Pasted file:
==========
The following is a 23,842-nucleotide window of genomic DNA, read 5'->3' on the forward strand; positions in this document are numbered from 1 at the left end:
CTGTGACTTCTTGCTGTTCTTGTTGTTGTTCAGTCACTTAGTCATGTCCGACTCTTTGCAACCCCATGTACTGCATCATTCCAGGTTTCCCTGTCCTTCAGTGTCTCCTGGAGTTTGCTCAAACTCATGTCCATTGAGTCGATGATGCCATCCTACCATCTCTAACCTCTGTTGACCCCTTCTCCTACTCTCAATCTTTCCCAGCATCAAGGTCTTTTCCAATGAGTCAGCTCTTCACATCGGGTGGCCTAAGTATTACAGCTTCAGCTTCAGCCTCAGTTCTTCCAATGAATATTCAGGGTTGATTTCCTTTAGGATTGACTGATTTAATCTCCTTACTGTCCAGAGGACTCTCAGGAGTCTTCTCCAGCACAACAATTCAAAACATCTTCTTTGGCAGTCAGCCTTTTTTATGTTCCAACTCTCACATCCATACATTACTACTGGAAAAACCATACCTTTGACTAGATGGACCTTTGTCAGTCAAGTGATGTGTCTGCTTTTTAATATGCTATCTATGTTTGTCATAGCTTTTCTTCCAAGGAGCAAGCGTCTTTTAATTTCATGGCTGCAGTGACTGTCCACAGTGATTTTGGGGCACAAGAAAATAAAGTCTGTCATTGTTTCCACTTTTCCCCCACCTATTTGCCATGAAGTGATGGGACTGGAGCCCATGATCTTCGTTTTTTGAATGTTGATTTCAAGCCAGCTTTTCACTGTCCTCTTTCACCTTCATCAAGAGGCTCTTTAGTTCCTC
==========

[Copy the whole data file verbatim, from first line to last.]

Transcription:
The following is a 23,842-nucleotide window of genomic DNA, read 5'->3' on the forward strand; positions in this document are numbered from 1 at the left end:
CTGTGACTTCTTGCTGTTCTTGTTGTTGTTCAGTCACTTAGTCATGTCCGACTCTTTGCAACCCCATGTACTGCATCATTCCAGGTTTCCCTGTCCTTCAGTGTCTCCTGGAGTTTGCTCAAACTCATGTCCATTGAGTCGATGATGCCATCCTACCATCTCTAACCTCTGTTGACCCCTTCTCCTACTCTCAATCTTTCCCAGCATCAAGGTCTTTTCCAATGAGTCAGCTCTTCACATCGGGTGGCCTAAGTATTACAGCTTCAGCTTCAGCCTCAGTTCTTCCAATGAATATTCAGGGTTGATTTCCTTTAGGATTGACTGATTTAATCTCCTTACTGTCCAGAGGACTCTCAGGAGTCTTCTCCAGCACAACAATTCAAAACATCTTCTTTGGCAGTCAGCCTTTTTTATGTTCCAACTCTCACATCCATACATTACTACTGGAAAAACCATACCTTTGACTAGATGGACCTTTGTCAGTCAAGTGATGTGTCTGCTTTTTAATATGCTATCTATGTTTGTCATAGCTTTTCTTCCAAGGAGCAAGCGTCTTTTAATTTCATGGCTGCAGTGACTGTCCACAGTGATTTTGGGGCACAAGAAAATAAAGTCTGTCATTGTTTCCACTTTTCCCCCACCTATTTGCCATGAAGTGATGGGACTGGAGCCCATGATCTTCGTTTTTTGAATGTTGATTTCAAGCCAGCTTTTCACTGTCCTCTTTCACCTTCATCAAGAGGCTCTTTAGTTCCTC